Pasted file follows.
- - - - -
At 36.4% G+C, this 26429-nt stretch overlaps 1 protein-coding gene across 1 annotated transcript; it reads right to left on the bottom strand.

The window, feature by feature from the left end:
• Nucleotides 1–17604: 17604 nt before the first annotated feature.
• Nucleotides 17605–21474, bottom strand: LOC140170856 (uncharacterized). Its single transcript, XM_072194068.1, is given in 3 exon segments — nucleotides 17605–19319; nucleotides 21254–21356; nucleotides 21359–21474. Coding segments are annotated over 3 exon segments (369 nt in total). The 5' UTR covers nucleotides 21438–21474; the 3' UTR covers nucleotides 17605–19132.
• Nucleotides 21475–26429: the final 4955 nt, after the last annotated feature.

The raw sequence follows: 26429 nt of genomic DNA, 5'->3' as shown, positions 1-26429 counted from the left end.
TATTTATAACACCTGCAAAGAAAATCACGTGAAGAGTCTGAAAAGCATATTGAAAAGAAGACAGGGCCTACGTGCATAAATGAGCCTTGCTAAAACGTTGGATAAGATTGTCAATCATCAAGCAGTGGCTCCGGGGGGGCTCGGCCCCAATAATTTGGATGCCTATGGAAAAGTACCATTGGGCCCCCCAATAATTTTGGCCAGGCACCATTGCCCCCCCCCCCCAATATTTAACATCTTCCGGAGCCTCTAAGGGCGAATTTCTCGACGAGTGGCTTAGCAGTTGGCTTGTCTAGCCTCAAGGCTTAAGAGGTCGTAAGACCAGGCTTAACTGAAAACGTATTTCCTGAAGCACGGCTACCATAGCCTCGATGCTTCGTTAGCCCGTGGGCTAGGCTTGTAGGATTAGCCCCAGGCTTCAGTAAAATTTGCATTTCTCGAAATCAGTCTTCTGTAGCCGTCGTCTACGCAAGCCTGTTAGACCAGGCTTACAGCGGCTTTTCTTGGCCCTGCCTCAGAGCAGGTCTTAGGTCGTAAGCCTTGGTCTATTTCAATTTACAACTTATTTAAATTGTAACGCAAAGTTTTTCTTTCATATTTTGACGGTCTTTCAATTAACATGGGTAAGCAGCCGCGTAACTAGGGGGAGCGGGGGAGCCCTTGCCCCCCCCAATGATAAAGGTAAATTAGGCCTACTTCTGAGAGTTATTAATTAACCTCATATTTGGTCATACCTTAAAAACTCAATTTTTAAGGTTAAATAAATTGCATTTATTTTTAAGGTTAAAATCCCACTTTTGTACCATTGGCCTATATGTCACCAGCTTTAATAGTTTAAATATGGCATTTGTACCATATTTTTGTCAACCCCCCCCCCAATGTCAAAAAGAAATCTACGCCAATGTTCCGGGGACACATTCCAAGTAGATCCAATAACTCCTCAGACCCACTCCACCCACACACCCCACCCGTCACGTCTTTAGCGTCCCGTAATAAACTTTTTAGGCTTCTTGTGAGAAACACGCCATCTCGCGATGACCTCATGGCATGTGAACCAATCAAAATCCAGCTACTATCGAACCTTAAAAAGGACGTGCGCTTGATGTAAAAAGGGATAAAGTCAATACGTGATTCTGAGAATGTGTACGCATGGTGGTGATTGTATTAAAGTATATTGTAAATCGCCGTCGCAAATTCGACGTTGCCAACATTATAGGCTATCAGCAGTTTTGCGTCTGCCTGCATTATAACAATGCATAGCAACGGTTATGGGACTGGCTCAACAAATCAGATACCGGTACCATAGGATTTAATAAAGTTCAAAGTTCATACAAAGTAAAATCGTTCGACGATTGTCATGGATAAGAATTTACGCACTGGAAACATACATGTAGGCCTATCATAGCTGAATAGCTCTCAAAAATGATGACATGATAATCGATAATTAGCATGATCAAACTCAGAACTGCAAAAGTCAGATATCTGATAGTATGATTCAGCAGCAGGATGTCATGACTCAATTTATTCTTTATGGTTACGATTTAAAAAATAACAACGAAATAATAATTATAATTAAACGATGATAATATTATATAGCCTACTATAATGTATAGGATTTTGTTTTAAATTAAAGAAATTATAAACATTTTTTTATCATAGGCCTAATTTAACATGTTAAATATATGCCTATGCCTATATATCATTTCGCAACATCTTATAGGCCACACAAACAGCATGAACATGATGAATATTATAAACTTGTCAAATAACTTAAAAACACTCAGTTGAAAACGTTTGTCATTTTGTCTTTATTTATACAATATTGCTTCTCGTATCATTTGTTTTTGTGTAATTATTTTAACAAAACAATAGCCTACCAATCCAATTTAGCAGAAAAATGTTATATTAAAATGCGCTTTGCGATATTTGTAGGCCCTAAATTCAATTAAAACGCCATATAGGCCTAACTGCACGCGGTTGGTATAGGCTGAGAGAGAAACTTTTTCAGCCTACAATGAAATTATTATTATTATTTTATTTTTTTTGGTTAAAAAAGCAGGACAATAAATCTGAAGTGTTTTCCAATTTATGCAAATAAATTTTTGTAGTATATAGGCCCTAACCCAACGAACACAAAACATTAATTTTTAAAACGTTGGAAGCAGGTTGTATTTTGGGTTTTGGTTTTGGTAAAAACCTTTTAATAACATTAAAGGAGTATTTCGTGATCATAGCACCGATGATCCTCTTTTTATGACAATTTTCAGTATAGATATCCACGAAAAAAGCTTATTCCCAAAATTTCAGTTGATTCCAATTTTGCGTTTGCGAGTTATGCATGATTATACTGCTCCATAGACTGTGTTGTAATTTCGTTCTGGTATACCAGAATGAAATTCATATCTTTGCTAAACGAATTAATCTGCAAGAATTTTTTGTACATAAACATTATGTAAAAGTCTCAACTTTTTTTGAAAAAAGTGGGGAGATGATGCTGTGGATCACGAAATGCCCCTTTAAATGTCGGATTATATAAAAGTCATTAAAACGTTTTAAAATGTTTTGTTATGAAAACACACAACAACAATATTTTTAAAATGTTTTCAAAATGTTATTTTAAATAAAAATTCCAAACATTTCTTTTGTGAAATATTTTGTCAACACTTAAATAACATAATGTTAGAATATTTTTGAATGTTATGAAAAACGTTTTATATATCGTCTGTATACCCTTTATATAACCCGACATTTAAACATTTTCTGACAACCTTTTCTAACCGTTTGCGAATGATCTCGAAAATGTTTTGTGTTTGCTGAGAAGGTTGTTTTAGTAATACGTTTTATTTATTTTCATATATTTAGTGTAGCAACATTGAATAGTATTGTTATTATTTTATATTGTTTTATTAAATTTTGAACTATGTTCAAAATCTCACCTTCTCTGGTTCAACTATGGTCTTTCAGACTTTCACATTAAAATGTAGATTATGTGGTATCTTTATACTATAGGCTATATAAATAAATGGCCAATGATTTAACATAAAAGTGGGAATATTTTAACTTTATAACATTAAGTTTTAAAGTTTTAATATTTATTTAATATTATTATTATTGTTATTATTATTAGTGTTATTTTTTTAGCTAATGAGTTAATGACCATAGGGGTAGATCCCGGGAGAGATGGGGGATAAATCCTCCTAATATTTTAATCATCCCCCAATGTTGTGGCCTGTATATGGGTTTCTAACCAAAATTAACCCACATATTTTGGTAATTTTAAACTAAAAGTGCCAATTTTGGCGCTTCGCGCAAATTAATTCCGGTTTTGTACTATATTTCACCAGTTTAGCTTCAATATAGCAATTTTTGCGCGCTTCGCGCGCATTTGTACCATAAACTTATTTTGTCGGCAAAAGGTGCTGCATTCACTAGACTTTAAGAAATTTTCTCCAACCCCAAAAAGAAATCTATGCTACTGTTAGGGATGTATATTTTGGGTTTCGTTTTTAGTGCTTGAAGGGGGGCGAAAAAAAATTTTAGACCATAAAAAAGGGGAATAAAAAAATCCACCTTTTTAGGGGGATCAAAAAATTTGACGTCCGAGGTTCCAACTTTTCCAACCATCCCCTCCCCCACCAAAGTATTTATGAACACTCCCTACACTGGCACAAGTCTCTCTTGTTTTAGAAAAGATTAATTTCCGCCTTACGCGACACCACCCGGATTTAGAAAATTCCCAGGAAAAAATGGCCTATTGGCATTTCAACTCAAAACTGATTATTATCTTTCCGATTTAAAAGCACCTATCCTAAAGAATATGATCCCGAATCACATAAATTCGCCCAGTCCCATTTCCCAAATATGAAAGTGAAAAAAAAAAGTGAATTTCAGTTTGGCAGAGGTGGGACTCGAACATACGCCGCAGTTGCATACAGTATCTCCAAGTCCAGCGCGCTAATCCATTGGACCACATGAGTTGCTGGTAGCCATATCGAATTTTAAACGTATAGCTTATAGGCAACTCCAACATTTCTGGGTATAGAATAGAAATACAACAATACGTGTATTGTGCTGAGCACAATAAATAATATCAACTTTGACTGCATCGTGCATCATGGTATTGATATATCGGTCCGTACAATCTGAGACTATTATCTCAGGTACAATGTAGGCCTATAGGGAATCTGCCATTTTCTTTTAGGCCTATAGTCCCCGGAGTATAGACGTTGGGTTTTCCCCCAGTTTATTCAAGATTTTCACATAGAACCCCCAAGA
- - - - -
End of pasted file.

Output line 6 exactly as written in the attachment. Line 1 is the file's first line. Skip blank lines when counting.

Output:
The raw sequence follows: 26429 nt of genomic DNA, 5'->3' as shown, positions 1-26429 counted from the left end.